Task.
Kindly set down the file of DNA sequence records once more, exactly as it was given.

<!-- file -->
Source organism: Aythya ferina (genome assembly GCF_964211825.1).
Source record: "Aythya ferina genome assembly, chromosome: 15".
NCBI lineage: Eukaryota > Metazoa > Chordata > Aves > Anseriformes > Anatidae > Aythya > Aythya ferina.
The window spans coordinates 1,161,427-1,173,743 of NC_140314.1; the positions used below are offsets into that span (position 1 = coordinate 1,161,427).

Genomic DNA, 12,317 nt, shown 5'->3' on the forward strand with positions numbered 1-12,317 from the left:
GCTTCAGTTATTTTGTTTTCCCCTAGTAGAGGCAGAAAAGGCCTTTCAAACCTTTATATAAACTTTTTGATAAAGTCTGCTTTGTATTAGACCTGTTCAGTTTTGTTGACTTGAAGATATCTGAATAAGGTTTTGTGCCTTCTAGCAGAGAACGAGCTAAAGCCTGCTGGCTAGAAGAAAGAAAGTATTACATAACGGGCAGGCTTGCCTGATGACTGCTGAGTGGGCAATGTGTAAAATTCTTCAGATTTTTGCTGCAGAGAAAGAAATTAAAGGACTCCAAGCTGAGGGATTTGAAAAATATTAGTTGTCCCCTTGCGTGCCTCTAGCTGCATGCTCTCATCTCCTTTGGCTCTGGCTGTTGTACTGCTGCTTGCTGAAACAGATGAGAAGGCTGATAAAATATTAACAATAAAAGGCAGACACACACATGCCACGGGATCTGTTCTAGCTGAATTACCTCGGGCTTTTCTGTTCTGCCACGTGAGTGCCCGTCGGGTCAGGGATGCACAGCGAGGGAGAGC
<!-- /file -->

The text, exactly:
Source organism: Aythya ferina (genome assembly GCF_964211825.1).
Source record: "Aythya ferina genome assembly, chromosome: 15".
NCBI lineage: Eukaryota > Metazoa > Chordata > Aves > Anseriformes > Anatidae > Aythya > Aythya ferina.
The window spans coordinates 1,161,427-1,173,743 of NC_140314.1; the positions used below are offsets into that span (position 1 = coordinate 1,161,427).

Genomic DNA, 12,317 nt, shown 5'->3' on the forward strand with positions numbered 1-12,317 from the left:
GCTTCAGTTATTTTGTTTTCCCCTAGTAGAGGCAGAAAAGGCCTTTCAAACCTTTATATAAACTTTTTGATAAAGTCTGCTTTGTATTAGACCTGTTCAGTTTTGTTGACTTGAAGATATCTGAATAAGGTTTTGTGCCTTCTAGCAGAGAACGAGCTAAAGCCTGCTGGCTAGAAGAAAGAAAGTATTACATAACGGGCAGGCTTGCCTGATGACTGCTGAGTGGGCAATGTGTAAAATTCTTCAGATTTTTGCTGCAGAGAAAGAAATTAAAGGACTCCAAGCTGAGGGATTTGAAAAATATTAGTTGTCCCCTTGCGTGCCTCTAGCTGCATGCTCTCATCTCCTTTGGCTCTGGCTGTTGTACTGCTGCTTGCTGAAACAGATGAGAAGGCTGATAAAATATTAACAATAAAAGGCAGACACACACATGCCACGGGATCTGTTCTAGCTGAATTACCTCGGGCTTTTCTGTTCTGCCACGTGAGTGCCCGTCGGGTCAGGGATGCACAGCGAGGGAGAGC